The Carer By Deborah Moggach – A Review

Publisher: Tinder Press

Publication Date: 11th July 2019

When this book dropped unsolicited through the letterbox I was drawn by the title of The Carer but I have to be honest, not by the front cover.  If I’d have seen this book on the shelf in the shop I think I would have passed it by, which would have been a real shame!

The title drew me in because I’ve found in recent years that I have a liking for books that focus on the relationship of a carer and a patient (patient is not always the correct term but I couldn’t think of an appropriate one…….client?……I don’t know, but you get the picture!).  I plan to do a blog post about books I’ve enjoyed featuring this kind of relationship/dynamic, so keep your peepers peeled for that.

I think I made certain assumptions about this book which turned out to be unfounded.  Nothing negative, just assumptions that I had before going in, having read the blurb.

I assumed that the story would be heavily constructed around the carer/patient relationship with this being the main focus, and whilst it is indeed an integral part of  the first half of the story, it is by no means the central subject matter.

So whats it all about?

We have Phoebe and Robert struggling to look after their elderly father James.  A wise old professor who is now sadly widowed and unable to look after himself adequately and safely.  Phoebe and Robert have lives of their own and don’t live close enough to their father to be able to care for him, so they employ Mandy, a bubbly, charismatic whirlwind of a woman who swoops in and takes over their father’s care without batting an eyelid.  She swiftly forms a close bond with James, taking him on outings, introducing him to daytime TV, having tea and cake and sharing little ‘in-jokes’ that Phoebe and Robert can only stand on the periphery and observe.  They are both initially thrilled that Mandy is taking over the difficult task of their fathers care, however as they witness the growing bond between Mandy and James they start to become jealous.  Both Phoebe and Robert feel that their father, now in later life, is giving his affection freely to this woman, when they struggled to elicit any interest or affection from him when they were children.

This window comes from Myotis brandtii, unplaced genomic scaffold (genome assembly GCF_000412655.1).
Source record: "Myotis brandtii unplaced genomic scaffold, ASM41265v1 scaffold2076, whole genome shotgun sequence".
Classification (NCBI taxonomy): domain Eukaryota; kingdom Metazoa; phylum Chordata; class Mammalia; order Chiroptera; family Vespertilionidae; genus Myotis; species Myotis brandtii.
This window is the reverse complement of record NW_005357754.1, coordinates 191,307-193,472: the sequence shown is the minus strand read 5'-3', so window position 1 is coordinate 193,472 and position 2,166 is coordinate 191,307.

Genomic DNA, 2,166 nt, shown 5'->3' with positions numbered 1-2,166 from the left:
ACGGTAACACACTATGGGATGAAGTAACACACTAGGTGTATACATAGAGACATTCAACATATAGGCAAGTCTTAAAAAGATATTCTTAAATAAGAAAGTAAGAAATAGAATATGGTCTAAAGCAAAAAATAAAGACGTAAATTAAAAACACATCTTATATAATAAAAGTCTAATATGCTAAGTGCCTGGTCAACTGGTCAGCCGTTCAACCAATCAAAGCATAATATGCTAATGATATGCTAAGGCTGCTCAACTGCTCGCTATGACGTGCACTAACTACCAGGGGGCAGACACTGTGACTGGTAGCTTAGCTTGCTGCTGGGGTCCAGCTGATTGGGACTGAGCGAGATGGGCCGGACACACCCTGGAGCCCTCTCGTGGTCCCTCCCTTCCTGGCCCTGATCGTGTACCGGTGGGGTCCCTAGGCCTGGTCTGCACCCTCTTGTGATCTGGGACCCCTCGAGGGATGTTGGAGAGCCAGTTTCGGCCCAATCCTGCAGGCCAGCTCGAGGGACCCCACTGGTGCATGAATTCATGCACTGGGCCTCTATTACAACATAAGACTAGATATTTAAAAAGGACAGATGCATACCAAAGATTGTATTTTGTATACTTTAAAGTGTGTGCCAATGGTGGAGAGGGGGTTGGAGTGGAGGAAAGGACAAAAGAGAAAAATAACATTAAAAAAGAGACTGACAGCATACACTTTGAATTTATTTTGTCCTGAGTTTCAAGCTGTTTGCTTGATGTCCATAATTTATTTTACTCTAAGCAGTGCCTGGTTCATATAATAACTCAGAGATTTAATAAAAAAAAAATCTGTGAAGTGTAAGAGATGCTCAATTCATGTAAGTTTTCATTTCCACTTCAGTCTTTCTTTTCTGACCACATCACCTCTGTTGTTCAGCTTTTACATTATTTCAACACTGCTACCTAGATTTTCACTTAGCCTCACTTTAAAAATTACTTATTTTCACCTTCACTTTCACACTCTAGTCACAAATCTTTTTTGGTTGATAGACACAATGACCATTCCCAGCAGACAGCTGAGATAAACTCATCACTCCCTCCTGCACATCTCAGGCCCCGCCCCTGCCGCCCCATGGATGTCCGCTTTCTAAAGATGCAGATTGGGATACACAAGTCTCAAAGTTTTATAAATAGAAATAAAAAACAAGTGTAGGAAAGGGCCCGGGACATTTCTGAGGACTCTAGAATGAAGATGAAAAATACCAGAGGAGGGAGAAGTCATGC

Add to this the fact that they both have seperate concerns over Mandy’s motives in being their father’s carer and the whole mix is muddied with suspicion. Could the bright and breezy Mandy have more sinister reasons for infiltrating the family?

This book has so many layers, so many subject matters to be debated.  Each of the characters are flawed in their own way but absolutely fully rounded. They each have their own issues in life which are explored and excellently used as a backdrop for the main thread of the story.  Phoebe is an unmarried 60 year old, having a relationship with a man who lives in the local woods, a bit of an aging hippy by the name of Torren.  Their relationship is based mainly on sex and Phoebe is vaguely aware that Torren may be spreading his seed wider than he should be, but she chooses to ignore it in the hope that he will pick her as his main squeeze and actually bring their relationship out into the light of day.

Robert is married to an ambitious, successful newsreader. He lives a privileged life in the huge house with all the mod-cons but spends most of his time ensconced in his writing shed, trying to construct his novel. He used to work in a high flying job in the city but since being made redundant he has lost his way a little and is trying his hand, not very successfully at novel writing.  His marriage is strained and he feels a little untethered, which isn’t helped by the concerns he has over his Father and Mandy.

The first part of this story is excellently constructed to build up a view of each of the characters.  It also places various suspicions and doubts in your mind as a reader and I for one was unsure who to trust or who’s point of view to believe.

The second part changes focus completely and puts James’s earlier life under the spotlight.  For me this was a brilliant change of pace and interest and I gobbled this section up.  For the latter third we switch back to the present day and are back in the hands of Phoebe and Richard, making sense of their discoveries about their father and tying up some loose ends.

I have never read any of Deborah Moggach’s books before but she is the author of The First Exotic Marigold Hotel which I have heard lots of great things about. Her writing style is very easily accessible and flows beautifully.  The switching of perspectives via alternating chapters helped the flow of the story and kept me invested and I always find this is a powerful writing tool to maintain momentum.

I think this would be a fantastic book club book, given all its multiple layers and subject matters. I will certainly be heading to more of Deborah Moggach’s work in the future.

Thank you as always to The publisher and Georgina Moore for my review copy.

See you all soon.

Amanda – Bookish Chat xx




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